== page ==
Mario Medina makes a name for himself behind the plate for Mount Carmel. The twist? ‘I call him Mario Molina.’

Sophomore catcher Mario Medina has impressed Mount Carmel coach Brian Hurry so much with his skills behind the plate that Hurry has taken to modifying Medina’s last name for a new moniker.

It’s one that pays homage to an accomplished family of catchers, the Molinas. Yadier won nine Gold Gloves for the St. Louis Cardinals. His brothers, Bengie and Jose, also were MLB catchers.

As for Medina …

“I call him ‘Mario Molina,’” Hurry said. “He showed why, throwing a guy out (Saturday). He really handles the pitchers well. He blocks balls. He’s our ‘Mario Molina.’

“It doesn’t matter which Molina he’s like. If he’s got any of the Molina DNA, we’ll take it.”

Medina showcased his defensive skills Saturday and also produced a big hit to spark the host Caravan to a 3-1 win over St. Rita in a Catholic League Blue opener in Chicago.

Sophomore left-hander Ian Tosi pitched a complete game for Mount Carmel (7-7, 1-0), striking out seven and allowing only one earned run on just three hits. Anthony Chavez went 2-for-3 with a two-run single, while Illinois recruit Joey Ireland singled and had a sacrifice fly.

Sebastian Reyes threw six innings for St. Rita (10-6, 0-1). He struck out six and allowed two earned runs on five hits. Oklahoma State recruit Sir Jamison Jones had a single and a sacrifice fly.

Both pitchers were dominant aside from the third inning, when Medina started a rally for Mount Carmel with a leadoff single out of the No. 9 spot in the lineup.

“I think it did spark us,” Medina said. “I just turned the lineup over and opened the gates for us to get some runs.”

The Caravan got three of them, with Chavez providing the big hit with a two-run single.

Tosi took it from there, with his battery mate in Medina helping him shut down the Mustangs.

“Mario’s great,” Tosi said. “I love having him back there. Our chemistry’s really good. We built it up. He caught me a little bit on JV last year, and it’s really fun working with him.”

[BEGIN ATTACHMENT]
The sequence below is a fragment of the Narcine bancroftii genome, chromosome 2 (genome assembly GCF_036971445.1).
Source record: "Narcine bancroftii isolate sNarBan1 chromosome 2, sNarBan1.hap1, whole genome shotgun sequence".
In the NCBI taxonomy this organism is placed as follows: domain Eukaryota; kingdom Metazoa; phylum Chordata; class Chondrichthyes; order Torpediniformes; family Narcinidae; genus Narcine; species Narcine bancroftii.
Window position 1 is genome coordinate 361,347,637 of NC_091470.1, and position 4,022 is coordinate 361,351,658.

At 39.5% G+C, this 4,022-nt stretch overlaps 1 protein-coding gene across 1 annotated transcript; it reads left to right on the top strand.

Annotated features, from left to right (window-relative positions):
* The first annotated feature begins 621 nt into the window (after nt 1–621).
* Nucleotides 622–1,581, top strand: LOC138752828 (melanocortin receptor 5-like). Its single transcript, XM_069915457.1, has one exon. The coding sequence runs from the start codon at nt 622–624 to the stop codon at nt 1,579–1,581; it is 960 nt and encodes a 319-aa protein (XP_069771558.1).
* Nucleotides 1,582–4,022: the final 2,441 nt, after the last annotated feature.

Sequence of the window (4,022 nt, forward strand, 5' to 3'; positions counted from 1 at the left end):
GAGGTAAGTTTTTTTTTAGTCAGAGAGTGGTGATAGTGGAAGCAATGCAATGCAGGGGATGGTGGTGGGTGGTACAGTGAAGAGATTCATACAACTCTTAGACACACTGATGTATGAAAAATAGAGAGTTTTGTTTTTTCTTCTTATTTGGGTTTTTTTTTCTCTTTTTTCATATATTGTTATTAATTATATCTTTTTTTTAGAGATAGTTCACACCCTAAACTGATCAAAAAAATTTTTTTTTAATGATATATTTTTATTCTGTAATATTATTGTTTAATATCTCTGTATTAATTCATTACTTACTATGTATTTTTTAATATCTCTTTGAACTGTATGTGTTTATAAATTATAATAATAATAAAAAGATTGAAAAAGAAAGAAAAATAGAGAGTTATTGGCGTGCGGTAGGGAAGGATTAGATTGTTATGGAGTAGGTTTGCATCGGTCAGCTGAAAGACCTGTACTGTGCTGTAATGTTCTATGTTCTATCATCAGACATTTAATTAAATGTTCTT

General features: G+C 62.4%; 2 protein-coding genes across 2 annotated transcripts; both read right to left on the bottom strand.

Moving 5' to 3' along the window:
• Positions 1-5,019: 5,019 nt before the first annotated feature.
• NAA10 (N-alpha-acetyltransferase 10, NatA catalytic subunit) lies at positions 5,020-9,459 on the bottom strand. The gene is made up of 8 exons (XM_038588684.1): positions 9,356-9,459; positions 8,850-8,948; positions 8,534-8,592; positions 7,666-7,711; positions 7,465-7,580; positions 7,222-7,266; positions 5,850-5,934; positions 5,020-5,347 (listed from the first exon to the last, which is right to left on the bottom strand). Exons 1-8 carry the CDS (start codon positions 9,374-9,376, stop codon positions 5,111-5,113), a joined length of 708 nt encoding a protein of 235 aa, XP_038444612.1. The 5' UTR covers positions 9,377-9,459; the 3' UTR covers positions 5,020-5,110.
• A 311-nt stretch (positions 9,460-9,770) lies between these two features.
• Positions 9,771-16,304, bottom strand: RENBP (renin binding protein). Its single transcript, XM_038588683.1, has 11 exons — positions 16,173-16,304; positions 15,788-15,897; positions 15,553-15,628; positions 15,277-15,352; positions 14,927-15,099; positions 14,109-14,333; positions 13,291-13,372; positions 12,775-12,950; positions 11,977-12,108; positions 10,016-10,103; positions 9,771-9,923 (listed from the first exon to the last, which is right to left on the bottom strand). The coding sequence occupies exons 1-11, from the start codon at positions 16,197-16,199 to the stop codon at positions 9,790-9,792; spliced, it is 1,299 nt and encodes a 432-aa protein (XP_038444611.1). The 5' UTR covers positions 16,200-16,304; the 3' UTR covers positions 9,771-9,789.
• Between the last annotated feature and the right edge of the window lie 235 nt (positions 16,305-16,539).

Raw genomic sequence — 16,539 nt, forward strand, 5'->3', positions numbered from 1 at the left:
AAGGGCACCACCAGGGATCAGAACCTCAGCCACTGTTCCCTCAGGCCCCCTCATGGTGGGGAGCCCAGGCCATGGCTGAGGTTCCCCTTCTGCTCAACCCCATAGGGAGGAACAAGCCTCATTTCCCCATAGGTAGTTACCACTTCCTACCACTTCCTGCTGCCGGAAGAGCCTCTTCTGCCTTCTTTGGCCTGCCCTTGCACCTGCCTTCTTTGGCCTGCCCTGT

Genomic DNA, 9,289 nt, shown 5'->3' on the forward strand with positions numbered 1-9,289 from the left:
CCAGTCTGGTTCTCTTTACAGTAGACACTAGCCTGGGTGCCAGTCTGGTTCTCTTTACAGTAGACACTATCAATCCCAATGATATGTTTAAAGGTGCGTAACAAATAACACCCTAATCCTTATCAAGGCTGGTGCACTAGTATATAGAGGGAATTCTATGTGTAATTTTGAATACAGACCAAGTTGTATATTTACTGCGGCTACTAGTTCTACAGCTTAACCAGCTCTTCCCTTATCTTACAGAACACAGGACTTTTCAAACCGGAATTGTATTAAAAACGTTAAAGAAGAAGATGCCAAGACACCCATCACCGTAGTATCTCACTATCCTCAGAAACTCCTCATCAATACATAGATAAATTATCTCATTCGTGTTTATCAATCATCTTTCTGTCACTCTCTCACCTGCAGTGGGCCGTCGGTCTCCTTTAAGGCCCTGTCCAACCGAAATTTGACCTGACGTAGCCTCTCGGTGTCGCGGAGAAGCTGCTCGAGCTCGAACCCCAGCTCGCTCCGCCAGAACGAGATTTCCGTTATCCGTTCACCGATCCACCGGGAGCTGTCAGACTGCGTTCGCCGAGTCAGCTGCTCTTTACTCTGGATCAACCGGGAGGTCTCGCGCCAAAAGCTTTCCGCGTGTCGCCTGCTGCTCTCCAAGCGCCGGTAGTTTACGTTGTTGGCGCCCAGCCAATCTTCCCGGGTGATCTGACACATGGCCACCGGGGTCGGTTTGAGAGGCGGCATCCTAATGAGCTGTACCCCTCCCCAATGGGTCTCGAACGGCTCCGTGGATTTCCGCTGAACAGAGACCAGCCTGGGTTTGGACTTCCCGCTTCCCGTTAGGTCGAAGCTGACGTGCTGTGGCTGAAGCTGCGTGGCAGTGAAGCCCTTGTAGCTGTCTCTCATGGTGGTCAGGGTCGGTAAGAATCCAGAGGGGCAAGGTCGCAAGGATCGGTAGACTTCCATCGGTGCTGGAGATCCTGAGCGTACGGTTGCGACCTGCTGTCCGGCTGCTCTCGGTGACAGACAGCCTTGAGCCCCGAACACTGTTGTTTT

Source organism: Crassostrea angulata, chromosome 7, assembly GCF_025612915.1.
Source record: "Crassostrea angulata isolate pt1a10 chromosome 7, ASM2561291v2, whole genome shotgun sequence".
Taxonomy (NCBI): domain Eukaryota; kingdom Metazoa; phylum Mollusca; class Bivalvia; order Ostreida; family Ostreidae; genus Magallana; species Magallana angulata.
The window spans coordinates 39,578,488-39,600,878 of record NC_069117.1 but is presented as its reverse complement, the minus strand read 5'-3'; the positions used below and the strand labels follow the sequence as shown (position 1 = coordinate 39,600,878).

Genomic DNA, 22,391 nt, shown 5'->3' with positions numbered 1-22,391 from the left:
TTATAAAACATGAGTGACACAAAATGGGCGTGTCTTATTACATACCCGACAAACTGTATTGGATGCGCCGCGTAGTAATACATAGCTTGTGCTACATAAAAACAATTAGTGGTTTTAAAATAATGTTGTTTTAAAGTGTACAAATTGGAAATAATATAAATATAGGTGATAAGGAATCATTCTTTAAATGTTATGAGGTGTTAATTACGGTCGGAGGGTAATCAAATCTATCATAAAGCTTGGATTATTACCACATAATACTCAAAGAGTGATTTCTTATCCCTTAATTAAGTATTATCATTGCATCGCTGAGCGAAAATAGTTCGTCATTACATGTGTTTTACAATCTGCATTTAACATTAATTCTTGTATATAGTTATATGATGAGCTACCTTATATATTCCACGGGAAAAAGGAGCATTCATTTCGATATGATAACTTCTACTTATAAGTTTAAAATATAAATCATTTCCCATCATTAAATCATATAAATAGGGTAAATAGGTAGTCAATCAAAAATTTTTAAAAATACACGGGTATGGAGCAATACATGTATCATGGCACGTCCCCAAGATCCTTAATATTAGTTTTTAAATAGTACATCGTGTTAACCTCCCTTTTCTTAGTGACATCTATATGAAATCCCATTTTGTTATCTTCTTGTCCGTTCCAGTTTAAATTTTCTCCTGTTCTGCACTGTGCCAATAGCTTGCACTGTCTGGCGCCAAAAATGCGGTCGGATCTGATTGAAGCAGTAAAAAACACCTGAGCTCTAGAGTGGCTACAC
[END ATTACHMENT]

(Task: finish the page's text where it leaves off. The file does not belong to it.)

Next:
Medina had a chance to show off his arm in the fourth inning when he threw out courtesy runner Baker Shelhamer attempting to steal second.

“That was a big throw out there,” Hurry said. “The next guy got an infield single.”

Medina said he’s been catching for five or six years.

“I also play some first and third, but I’ve been doing that a lot less lately,” he said. “Playing catcher, I just like throwing people out mostly. Getting the blocks down when I need to as well.”

In his first varsity season, Medina has been given a big responsibility as the starting catcher.

“It’s been pretty good so far,” Medina said. “I’ve had to build up to the leadership role and communicate with my teammates but I’m in the right spot for that.

“I try to talk to my pitchers after every pitch. When I need to, I’ll go out and give them mound visits and try to give them some time.”

Medina and Tosi were on the same page Saturday as Tosi stayed in a groove all game.

“My change-up was really good,” Tosi said. “I got a lot of swings and misses. You have to execute pitches against those big hitters.”

Back to that nickname for Medina. It’s one he has certainly embraced and works hard to live up to. After all, it’s flattering for any catcher to be compared to a Molina.

“It really started at a baseball camp in eighth grade,” Medina said. “(Hurry) just started calling me that, and I was like, ‘OK, I’ll go with this.’

“I love it.”